Rumor has it that Shiroshima bamboo was one of the first living things to recover after the atomic bombing of Hiroshima in 1945. Whether or not that’s true, this exotic species makes an excellent ornamental specimen for a wide range of growing conditions. Plants only grow about 5 to 10 feet tall, with beautifully striped leaves. They do well in freezing winters and are also drought tolerant. They thrive in full sun as well as shade, in the ground or in a pot, and even indoors.
Himalayacalamus hookerianus, or Himalayan blue bamboo
Native to northern India and the foothills of the Himalayas, the genus Himalayacalamus includes a colorful assortment of temperate, clumping bamboo. Himalayan Blue typically grows about 15 to 20 feet tall, with narrow culms, 3/4 to 1 inch thick. Young canes have a powdery blue color. Sometimes they even turn turquoise, with distinctive white rings that highlight the nodes. As they age, the canes turn more olive green and then golden yellow. If one side gets more direct sunlight it can take on more of a reddish hue.
Himalayacalamus species also have leaves that are thin and wispy, adding to their graceful, attractive appearance. Mature clumps are about 10 feet wide but can thrive in a medium to large size container. Not suitable for hot and humid climates, they prefer high altitudes and/or shady, filtered sunlight. Cold hardy down to about 15º F. You might also find subspecies listed as ‘Baby Blue’ and ‘Teague’s Blue’.
Take a look at our article on Blue Bamboo to learn more.
Otatea acuminata, or Mexican weeping bamboo
Of the tropical clumping bamboos, the genus Otatea includes some of the smaller and more compact varieties. They tend to have slender culms, no more than 1.5 inches thick, and a manageable height of 20 feet or less. Some dwarf varieties of the genus will only get a few feet tall with pencil-thin canes. Their small size makes them ideal for pots and containers.
The most common species for ornamental cultivation, O. acuminata or Mexican Weeping Bamboo, is popular in the warmer regions including California and the Deep South. But it can survive mild freezes to about 20º F without incurring frost damage. The dwarf cultivar, Otatea acuminata ssp. aztecorum ‘Chica’, only gets about 3 feet tall and is perfect in a pot.
Pleioblastus variegatus, or Dwarf whitestripe bamboo
The genus Pleioblastus includes numerous species of dwarf bamboo, which typically grow just a few feet tall. Despite their diminutive stature, these running bamboos have some very aggressive root systems. This makes them ideal candidates for pots. A container will keep the bamboo from spreading invasively, but with little or no effect on the plant’s height.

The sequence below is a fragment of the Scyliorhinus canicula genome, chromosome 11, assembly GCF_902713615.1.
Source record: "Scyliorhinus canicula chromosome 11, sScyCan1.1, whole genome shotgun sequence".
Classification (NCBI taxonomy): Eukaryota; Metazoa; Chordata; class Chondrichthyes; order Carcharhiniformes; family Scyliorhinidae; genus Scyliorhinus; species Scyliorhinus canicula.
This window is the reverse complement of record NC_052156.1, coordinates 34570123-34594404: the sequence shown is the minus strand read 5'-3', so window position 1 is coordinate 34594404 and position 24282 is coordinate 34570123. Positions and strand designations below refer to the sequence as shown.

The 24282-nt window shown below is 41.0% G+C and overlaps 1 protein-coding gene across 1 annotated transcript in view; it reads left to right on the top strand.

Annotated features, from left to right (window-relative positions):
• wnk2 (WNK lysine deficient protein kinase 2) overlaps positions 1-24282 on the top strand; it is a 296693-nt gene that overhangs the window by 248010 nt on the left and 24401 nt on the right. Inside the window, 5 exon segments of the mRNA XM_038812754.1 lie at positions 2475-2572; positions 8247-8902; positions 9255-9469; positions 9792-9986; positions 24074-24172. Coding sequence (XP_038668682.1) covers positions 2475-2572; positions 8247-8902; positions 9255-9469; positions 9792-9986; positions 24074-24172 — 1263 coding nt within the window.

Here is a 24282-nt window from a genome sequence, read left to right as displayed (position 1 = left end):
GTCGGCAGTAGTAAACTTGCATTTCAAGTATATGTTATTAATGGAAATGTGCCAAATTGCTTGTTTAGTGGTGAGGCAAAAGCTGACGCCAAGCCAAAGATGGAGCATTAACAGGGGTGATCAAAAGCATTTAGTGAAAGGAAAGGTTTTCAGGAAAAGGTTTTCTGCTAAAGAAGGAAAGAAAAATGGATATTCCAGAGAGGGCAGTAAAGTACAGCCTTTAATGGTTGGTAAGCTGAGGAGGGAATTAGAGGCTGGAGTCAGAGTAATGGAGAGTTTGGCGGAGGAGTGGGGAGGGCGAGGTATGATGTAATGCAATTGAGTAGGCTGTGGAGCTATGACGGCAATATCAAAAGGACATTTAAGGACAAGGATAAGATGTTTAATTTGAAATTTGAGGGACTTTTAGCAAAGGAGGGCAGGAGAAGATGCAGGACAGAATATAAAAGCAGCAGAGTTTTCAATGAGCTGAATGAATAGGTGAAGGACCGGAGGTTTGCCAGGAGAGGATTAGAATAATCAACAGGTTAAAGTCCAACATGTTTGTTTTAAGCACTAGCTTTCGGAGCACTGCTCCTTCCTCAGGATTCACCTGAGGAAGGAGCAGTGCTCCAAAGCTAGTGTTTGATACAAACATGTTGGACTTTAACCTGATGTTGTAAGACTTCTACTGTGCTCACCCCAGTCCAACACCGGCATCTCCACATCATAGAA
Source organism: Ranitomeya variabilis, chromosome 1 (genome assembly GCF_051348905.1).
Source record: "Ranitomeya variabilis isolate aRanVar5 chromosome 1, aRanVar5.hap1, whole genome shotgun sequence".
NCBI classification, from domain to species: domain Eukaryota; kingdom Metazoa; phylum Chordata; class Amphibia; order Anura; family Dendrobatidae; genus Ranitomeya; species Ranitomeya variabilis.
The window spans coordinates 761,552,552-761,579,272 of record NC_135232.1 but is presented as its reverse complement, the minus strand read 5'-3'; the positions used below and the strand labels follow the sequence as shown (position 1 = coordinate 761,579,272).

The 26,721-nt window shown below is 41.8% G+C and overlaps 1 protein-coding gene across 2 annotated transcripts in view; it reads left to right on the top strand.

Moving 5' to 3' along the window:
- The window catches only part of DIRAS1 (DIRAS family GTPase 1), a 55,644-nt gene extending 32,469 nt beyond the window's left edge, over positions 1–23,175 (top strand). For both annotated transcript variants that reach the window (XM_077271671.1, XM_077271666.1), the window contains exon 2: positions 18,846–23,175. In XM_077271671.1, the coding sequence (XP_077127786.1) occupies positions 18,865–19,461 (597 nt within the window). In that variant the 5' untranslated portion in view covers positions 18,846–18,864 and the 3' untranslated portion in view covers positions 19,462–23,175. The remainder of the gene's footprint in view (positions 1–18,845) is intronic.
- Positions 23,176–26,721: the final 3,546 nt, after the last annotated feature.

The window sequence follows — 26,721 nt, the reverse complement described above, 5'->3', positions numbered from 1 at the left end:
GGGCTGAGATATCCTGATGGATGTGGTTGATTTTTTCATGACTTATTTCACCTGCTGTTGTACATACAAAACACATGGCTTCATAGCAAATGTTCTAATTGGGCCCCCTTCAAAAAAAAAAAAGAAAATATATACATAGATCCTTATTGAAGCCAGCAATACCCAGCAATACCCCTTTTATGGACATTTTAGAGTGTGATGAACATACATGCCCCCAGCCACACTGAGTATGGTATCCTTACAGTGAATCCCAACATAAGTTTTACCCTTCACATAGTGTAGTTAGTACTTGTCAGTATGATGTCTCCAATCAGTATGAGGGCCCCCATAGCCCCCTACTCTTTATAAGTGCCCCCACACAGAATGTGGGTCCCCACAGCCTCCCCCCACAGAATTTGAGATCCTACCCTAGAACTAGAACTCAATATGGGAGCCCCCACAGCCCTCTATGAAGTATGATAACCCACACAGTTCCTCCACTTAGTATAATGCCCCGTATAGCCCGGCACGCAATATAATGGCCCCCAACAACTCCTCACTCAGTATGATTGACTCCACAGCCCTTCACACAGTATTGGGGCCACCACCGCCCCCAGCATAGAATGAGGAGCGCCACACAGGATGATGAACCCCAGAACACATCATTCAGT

Several of these varieties are widely available and fairly popular in North America, at least among bamboo enthusiasts. Any of them would be suitable for a pot, but P. variegatus (sometimes identified as P. fortunei) is one of the most attractive species, with its green and white striped leaves. It also makes a lovely low hedge or ground cover, growing only 2 or 3 feet tall.
Phyllostachys aurea, or Golden bamboo
Also called fish pole bamboo or Golden Bamboo, this is one of the most widespread bamboo species of all. It’s especially easy to grow in a wide range of climates and soil types, but can also become invasive if not properly contained. Containing the plant in a pot is one practical solution to that problem. Golden Bamboo typically grows 20 to 30 feet tall, with culms just over an inch in diameter. As with other Phyllostachys, the green culms will turn yellow with age. And it’s cold hardy to about 0º F.
Phyllostachys nigra, or Black bamboo
The distinctively dark brown shoots make this one of the most highly desirable strains of bamboo, and any nursery that sells bamboo is likely to have some of this on hand. As the plant matures, the dark color of the culms grows richer, making for a very attractive contrast against the bright green leaves. Poles retain their color after harvest and are excellent for crafts and light carpentry projects. In optimal conditions, this Black Bamboo can get about 2 inches thick and 20-30 feet tall. In a pot, it may only get around half that size. Hardy to about 5º F.
Pseudosasa japonica, or Arrow bamboo
Arrow Bamboo earned its name from its long, strong, straight poles, which Samurai warriors once used to make arrows. Today it’s a great choice for planting in shady corners of the garden. Also, though technically classified as a runner, it has a far more restrained growth habit than most bamboos of that class. The broad green leaves make this a very vibrant and attractive specimen. They like filtered partial sunlight and pretty moist soil. In other words, they’re shade friendly but not drought-tolerant.
Sasa veitchii, or Kuma-zasa
Bamboo in the genus Sasa, also called broad-leaved bamboo, are small plants, mostly native to Japan, with running rhizomes. Like Pleioblastus, their compact size makes them a good choice as accents or in confined spaces. But beware that the roots of this running bamboo can spread quickly if not well contained. As with most dwarf bamboos, Sasas are native to the forest understory, and so they prefer locations with partial sunlight or mostly shade. They are also quite cold-hardy.
Sasa veitchii, or Kuma-zasa, is an especially popular type of bamboo shrub. Broad leaves are deep green, but in cold winters the leaf edges turn pale and take on a striking variegated appearance. They normally grow about 5 feet tall, but probably won’t reach that size if kept in a pot. Hardy to 5º F.
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FEATURE PHOTO: Dwarf whitestripe bamboo, or Pleioblastus variegatus, is perfect in a pot.